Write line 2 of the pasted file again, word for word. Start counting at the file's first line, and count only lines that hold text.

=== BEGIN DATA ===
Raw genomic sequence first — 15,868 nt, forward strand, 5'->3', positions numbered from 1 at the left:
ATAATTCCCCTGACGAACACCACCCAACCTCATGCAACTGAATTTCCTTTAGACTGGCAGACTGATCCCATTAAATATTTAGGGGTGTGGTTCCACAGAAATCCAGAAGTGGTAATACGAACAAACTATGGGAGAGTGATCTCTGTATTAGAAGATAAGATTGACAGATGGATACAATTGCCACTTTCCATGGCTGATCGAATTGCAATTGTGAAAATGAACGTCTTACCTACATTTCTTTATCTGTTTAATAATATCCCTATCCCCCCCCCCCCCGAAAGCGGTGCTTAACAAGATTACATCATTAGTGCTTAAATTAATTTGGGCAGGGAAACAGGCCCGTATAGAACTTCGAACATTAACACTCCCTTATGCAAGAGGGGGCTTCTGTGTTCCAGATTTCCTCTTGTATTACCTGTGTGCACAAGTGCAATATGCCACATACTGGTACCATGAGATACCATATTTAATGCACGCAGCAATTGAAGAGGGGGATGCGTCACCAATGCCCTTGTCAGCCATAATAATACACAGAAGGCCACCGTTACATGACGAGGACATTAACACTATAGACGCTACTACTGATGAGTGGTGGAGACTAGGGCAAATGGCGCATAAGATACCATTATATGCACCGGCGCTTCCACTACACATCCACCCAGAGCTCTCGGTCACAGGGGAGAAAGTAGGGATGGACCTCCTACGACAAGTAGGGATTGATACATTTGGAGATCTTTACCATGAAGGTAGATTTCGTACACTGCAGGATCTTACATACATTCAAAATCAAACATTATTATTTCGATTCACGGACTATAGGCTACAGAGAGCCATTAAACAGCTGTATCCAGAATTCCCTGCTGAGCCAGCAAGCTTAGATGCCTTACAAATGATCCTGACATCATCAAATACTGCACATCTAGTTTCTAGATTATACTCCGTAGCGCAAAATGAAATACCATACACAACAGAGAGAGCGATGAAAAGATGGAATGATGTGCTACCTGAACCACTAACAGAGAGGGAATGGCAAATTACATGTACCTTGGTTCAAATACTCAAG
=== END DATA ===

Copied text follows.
ATAATTCCCCTGACGAACACCACCCAACCTCATGCAACTGAATTTCCTTTAGACTGGCAGACTGATCCCATTAAATATTTAGGGGTGTGGTTCCACAGAAATCCAGAAGTGGTAATACGAACAAACTATGGGAGAGTGATCTCTGTATTAGAAGATAAGATTGACAGATGGATACAATTGCCACTTTCCATGGCTGATCGAATTGCAATTGTGAAAATGAACGTCTTACCTACATTTCTTTATCTGTTTAATAATATCCCTATCCCCCCCCCCCCCGAAAGCGGTGCTTAACAAGATTACATCATTAGTGCTTAAATTAATTTGGGCAGGGAAACAGGCCCGTATAGAACTTCGAACATTAACACTCCCTTATGCAAGAGGGGGCTTCTGTGTTCCAGATTTCCTCTTGTATTACCTGTGTGCACAAGTGCAATATGCCACATACTGGTACCATGAGATACCATATTTAATGCACGCAGCAATTGAAGAGGGGGATGCGTCACCAATGCCCTTGTCAGCCATAATAATACACAGAAGGCCACCGTTACATGACGAGGACATTAACACTATAGACGCTACTACTGATGAGTGGTGGAGACTAGGGCAAATGGCGCATAAGATACCATTATATGCACCGGCGCTTCCACTACACATCCACCCAGAGCTCTCGGTCACAGGGGAGAAAGTAGGGATGGACCTCCTACGACAAGTAGGGATTGATACATTTGGAGATCTTTACCATGAAGGTAGATTTCGTACACTGCAGGATCTTACATACATTCAAAATCAAACATTATTATTTCGATTCACGGACTATAGGCTACAGAGAGCCATTAAACAGCTGTATCCAGAATTCCCTGCTGAGCCAGCAAGCTTAGATGCCTTACAAATGATCCTGACATCATCAAATACTGCACATCTAGTTTCTAGATTATACTCCGTAGCGCAAAATGAAATACCATACACAACAGAGAGAGCGATGAAAAGATGGAATGATGTGCTACCTGAACCACTAACAGAGAGGGAATGGCAAATTACATGTACCTTGGTTCAAATACTCAAG